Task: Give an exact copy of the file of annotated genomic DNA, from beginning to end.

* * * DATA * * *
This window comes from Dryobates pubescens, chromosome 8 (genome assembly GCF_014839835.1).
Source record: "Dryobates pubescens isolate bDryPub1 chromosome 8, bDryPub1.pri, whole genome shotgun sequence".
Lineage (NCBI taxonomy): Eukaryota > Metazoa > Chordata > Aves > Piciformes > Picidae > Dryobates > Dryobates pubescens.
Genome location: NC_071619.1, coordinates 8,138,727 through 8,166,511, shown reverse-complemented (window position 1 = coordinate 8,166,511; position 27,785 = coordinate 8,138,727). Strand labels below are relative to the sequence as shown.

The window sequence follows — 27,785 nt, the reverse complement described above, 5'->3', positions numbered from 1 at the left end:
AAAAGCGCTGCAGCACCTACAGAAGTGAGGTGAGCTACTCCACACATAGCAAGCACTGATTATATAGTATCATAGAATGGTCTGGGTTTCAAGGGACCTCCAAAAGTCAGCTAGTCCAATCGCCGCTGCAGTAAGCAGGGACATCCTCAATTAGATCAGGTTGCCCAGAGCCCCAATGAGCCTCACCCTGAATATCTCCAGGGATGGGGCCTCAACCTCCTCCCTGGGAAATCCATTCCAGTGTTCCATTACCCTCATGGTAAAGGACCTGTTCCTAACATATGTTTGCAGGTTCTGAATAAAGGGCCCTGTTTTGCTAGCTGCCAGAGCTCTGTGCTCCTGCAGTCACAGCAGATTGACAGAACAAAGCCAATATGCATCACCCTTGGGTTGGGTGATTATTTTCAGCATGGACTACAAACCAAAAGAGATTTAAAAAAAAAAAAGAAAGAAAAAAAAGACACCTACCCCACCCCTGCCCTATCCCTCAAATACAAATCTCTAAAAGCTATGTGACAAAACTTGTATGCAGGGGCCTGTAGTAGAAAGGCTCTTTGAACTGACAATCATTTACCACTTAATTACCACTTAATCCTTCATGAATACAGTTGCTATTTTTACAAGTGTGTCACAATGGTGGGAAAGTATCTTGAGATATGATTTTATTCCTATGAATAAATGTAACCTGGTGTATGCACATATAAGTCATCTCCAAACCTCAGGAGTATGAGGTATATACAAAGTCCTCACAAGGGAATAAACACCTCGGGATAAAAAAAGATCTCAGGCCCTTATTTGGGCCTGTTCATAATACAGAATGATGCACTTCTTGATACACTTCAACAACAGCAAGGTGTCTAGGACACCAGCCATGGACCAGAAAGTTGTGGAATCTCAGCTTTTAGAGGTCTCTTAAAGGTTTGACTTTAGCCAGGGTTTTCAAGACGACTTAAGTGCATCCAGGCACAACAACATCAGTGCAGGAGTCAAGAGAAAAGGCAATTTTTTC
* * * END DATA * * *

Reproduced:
This window comes from Dryobates pubescens, chromosome 8 (genome assembly GCF_014839835.1).
Source record: "Dryobates pubescens isolate bDryPub1 chromosome 8, bDryPub1.pri, whole genome shotgun sequence".
Lineage (NCBI taxonomy): Eukaryota > Metazoa > Chordata > Aves > Piciformes > Picidae > Dryobates > Dryobates pubescens.
Genome location: NC_071619.1, coordinates 8,138,727 through 8,166,511, shown reverse-complemented (window position 1 = coordinate 8,166,511; position 27,785 = coordinate 8,138,727). Strand labels below are relative to the sequence as shown.

The window sequence follows — 27,785 nt, the reverse complement described above, 5'->3', positions numbered from 1 at the left end:
AAAAGCGCTGCAGCACCTACAGAAGTGAGGTGAGCTACTCCACACATAGCAAGCACTGATTATATAGTATCATAGAATGGTCTGGGTTTCAAGGGACCTCCAAAAGTCAGCTAGTCCAATCGCCGCTGCAGTAAGCAGGGACATCCTCAATTAGATCAGGTTGCCCAGAGCCCCAATGAGCCTCACCCTGAATATCTCCAGGGATGGGGCCTCAACCTCCTCCCTGGGAAATCCATTCCAGTGTTCCATTACCCTCATGGTAAAGGACCTGTTCCTAACATATGTTTGCAGGTTCTGAATAAAGGGCCCTGTTTTGCTAGCTGCCAGAGCTCTGTGCTCCTGCAGTCACAGCAGATTGACAGAACAAAGCCAATATGCATCACCCTTGGGTTGGGTGATTATTTTCAGCATGGACTACAAACCAAAAGAGATTTAAAAAAAAAAAAGAAAGAAAAAAAAGACACCTACCCCACCCCTGCCCTATCCCTCAAATACAAATCTCTAAAAGCTATGTGACAAAACTTGTATGCAGGGGCCTGTAGTAGAAAGGCTCTTTGAACTGACAATCATTTACCACTTAATTACCACTTAATCCTTCATGAATACAGTTGCTATTTTTACAAGTGTGTCACAATGGTGGGAAAGTATCTTGAGATATGATTTTATTCCTATGAATAAATGTAACCTGGTGTATGCACATATAAGTCATCTCCAAACCTCAGGAGTATGAGGTATATACAAAGTCCTCACAAGGGAATAAACACCTCGGGATAAAAAAAGATCTCAGGCCCTTATTTGGGCCTGTTCATAATACAGAATGATGCACTTCTTGATACACTTCAACAACAGCAAGGTGTCTAGGACACCAGCCATGGACCAGAAAGTTGTGGAATCTCAGCTTTTAGAGGTCTCTTAAAGGTTTGACTTTAGCCAGGGTTTTCAAGACGACTTAAGTGCATCCAGGCACAACAACATCAGTGCAGGAGTCAAGAGAAAAGGCAATTTTTTC